Imagine this: a followup…

The Australian Football Grand Final, take two, which was the subject of my last post, is tomorrow night/early Saturday morning at midnight Eastern on and ESPN Classic… and will be joined in progress at 1:00 am on ESPN2.  My DVR is locked and loaded.

The Grand Final is the last match of a Finals Series (Aussies don’t use the word “playoff”) that is one of the most unique around – the revised McIntyre Finals System involves 8 of the 16 teams in the AFL.  What’s interesting is that the first week of the Finals Series involves all 8 teams – but only 4 can be eliminated.   The top 4 teams play off to determine who gets week 2 off – but all 4 are ensured one more home game in the Finals Series.  The bottom 4 teams play a regular playoff round, losers go home.  The two “bottom 4” winners play the two “top 4” losers in week 2 (at the home stadiums of the two “top 4” teams).  The two week 2 winners play the week 1 winners in the semi-finals (at the week 1 winners’ home parks).  And, finally, the Grand Final matches the two semi-final winners at the Melbourne Cricket Ground on the Last Saturday in September (a phrase that I believe the AFL has a trademark on)… and, again, on the first Saturday in October if there’s a draw. Smile

You know who the revised McIntyre system would work for?  The National Football League.  At some point, the NFL will have to expand the playoffs to 16 teams – finances will dictate it – but would be loathe to have the #1 team at risk in the opening week.  So… why not the AFL McIntyre system?

Here’s how it would have worked in 2009 (of course, it takes one week longer than the AFL does, because there are 16 teams – in this example, the top 4 would be the four division winners; the bottom 4 would be the wild cards, but I wouldn’t argue if you simply ranked the teams 1-8 in standings order):

Division Playoff 1 – #4 Arizona at #1 New Orleans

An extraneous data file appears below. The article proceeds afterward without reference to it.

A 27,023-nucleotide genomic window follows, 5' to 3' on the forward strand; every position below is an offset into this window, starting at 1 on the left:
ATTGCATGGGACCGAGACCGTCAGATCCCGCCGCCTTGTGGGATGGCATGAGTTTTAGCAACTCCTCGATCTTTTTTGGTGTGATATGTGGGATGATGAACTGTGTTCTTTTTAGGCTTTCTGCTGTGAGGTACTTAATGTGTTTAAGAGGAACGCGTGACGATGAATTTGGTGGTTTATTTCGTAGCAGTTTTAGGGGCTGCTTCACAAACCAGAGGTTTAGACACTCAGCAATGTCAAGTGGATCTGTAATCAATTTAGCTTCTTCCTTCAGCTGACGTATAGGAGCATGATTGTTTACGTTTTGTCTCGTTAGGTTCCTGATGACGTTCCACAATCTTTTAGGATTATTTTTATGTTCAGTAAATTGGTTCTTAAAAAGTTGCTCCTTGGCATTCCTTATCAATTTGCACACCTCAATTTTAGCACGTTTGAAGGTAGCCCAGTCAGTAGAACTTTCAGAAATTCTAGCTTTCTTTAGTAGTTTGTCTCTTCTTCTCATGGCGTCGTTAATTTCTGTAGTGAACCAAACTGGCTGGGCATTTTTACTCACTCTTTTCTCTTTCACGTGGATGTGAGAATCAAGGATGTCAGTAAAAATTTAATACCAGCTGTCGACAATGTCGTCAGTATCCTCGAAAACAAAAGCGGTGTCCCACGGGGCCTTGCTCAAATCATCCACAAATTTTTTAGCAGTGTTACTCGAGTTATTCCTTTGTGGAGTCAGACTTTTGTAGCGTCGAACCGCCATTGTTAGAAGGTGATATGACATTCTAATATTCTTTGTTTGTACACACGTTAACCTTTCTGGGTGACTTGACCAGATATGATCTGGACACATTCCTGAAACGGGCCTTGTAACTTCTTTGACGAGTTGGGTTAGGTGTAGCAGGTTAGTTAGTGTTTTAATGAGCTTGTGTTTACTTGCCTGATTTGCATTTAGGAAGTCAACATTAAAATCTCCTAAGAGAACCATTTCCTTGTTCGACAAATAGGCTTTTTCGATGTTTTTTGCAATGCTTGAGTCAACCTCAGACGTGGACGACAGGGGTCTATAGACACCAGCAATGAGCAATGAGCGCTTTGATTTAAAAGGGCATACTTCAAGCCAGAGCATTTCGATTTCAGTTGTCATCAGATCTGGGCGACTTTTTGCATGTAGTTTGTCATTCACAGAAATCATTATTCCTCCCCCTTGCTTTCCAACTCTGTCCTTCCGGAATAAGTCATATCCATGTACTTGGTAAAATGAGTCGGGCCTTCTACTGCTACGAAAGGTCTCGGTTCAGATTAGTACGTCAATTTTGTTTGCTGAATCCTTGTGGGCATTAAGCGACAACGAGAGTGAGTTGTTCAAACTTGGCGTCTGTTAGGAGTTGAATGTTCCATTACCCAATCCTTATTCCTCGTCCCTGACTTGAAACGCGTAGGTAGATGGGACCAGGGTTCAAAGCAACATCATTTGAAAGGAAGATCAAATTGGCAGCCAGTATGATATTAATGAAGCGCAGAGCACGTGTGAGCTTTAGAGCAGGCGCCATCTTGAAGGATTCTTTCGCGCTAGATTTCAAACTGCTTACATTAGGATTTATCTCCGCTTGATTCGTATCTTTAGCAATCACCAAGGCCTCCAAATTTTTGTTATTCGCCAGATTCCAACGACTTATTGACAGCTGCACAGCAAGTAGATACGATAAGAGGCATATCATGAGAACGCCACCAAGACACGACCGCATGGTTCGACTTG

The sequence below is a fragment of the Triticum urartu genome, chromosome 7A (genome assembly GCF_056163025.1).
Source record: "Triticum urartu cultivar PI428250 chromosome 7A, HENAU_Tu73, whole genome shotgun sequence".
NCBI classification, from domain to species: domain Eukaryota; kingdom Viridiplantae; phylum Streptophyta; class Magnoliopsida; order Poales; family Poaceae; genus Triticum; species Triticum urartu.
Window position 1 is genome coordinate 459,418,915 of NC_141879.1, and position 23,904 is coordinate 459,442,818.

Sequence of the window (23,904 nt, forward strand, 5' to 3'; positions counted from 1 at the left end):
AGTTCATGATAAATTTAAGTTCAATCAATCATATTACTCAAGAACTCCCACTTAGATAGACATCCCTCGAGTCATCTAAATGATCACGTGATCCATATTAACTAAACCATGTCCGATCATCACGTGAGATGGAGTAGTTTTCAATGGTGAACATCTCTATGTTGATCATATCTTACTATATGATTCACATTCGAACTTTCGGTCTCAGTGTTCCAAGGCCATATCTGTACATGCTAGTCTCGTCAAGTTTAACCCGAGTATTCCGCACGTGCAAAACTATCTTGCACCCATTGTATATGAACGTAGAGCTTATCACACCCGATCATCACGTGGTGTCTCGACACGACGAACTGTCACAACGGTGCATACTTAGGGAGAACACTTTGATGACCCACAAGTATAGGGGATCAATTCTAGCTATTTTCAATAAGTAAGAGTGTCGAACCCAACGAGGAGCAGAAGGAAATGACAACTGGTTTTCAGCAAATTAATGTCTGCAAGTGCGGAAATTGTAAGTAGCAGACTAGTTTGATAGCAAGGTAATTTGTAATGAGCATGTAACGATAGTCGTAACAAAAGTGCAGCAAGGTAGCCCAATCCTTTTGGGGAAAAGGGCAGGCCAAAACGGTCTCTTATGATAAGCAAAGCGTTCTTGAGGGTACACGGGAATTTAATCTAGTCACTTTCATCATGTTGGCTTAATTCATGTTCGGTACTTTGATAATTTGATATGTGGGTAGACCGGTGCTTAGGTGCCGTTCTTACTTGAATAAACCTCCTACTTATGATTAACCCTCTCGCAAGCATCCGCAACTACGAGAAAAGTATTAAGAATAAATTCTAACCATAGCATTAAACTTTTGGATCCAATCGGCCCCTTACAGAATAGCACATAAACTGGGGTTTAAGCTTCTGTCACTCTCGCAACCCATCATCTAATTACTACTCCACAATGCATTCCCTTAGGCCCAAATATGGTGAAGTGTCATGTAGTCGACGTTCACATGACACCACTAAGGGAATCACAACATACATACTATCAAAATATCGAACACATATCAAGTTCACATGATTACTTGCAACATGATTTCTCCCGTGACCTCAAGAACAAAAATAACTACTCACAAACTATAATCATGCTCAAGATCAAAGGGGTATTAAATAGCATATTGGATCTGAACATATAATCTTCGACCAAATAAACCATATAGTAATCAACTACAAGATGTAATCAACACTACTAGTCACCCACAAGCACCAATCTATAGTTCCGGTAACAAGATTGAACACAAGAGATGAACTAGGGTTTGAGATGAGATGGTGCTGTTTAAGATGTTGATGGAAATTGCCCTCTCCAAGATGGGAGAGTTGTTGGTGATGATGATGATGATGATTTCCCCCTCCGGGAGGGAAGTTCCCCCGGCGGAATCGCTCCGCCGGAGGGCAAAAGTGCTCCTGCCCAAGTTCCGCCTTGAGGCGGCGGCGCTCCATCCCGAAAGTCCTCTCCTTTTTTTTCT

DP2– #3 Dallas at #2 Minnesota
Wild-Card Playoff 1 – #8 Carolina at #5 Green Bay
WC2 – #7 Atlanta at #6 Philadelphia

DP1– #4 Cincinnati at #1 Indianapolis
DP2 – #3 New England at #2 San Diego
WC1 – #8 Houston at #5 NY Jets
WC2 – #7 Pittsburgh at #6 Baltimore

Remember, these are bonus home games for New Orleans, Minnesota, Indianapolis, and San Diego – all of them will get one more home game… and Dallas, Arizona, Cincinnati, and New England still have another home game ahead…

Losers of the Wild-Card Playoff games are done for the season.

Conference Playoff (CP) 1 – Carolina/Green Bay (WC1) winner at Arizona/New Orleans (DP1) loser
CP2 – Atlanta/Philadelphia (WC2) winner at Dallas/Minnesota (DP2) loser

CP1 – Houston/NY Jets (WC1) winner at Cincinnati/Indianapolis (DP1) loser
CP2 – Pittsburgh/Baltimore (WC2) winner at New England/San Diego (WC2) loser

Notice the bracketing – you’ll see why it’s set up this way in week 3.  From here out, it’s a standard single-elimination tournament.

Conference Semi-Final (SF) 1 – CP1 winner at Dallas/Minnesota (DP2) winner
SF2 – CP2 winner at Arizona/New Orleans (DP1) winner

SF1 – CP1 winner at New England/San Diego (DP2) winner
SF2 – CP2 winner at Cincinnati/Indianapolis (DP1) winner

This is crossover week… so that there’s no Week 1 rematches this week, the week 2 winners cross over to play the division playoff winner from the other bracket.

Conference Championships at the higher-ranked team in each conference.


Positives: More teams in the playoffs.  Division winners can’t be eliminated in the opening week (a fair tradeoff for giving up the automatic bye) and can earn a bye in week 2.  Wild-card home games in week 1.  A total of 19 playoff games, instead of 15 (in a traditional single-elimination 16-team tournament).

Negatives: More games, so more injury risk.  A bit confusing to understand at first.  Loss of the two-week hype period before the Super Bowl (I’m not sure it’s a negative, but the media would think so).

Open question: NOW where do you put the Pro Bowl?  I vote for “out of its misery”.

Television: With 8 games opening weekend, there’s some creative scheduling needed – either the NFL would have to regionalize TV coverage… or they could finally give ESPN two playoff games.  With ESPN, NBC, CBS, and FOX each carrying two games, you could have ESPN doing a Monday night doubleheader (probably Wild-Card games, giving the short-week disadvantage to the Wild Card winners for week 2).  NBC would get two Saturday day games (as they do now).  CBS and FOX would divvy up the Saturday prime-time and Sunday tripleheader games (ideally, each gets a primetime game, and both should be Division Playoff games).  After that, all games belong to CBS and FOX (and, of course, the Super Bowl rotation includes NBC).

Sure, it’s not a traditional American-style single-elimination tournament – but do you think the fans of the 4 new Wild Card teams would complain?  And the division winners know that they can’t blow their chance in their first game – those fans would like it, right?

I guess the biggest complaint would be that it’s “different”.

What’s wrong with “different”?


Author: Rob Hoffmann

Occasional blogger, slightly less occasional improv player/ref/tech, full-time computer techie, radio producer (basketball, mostly), generally nice person (if you ask me).

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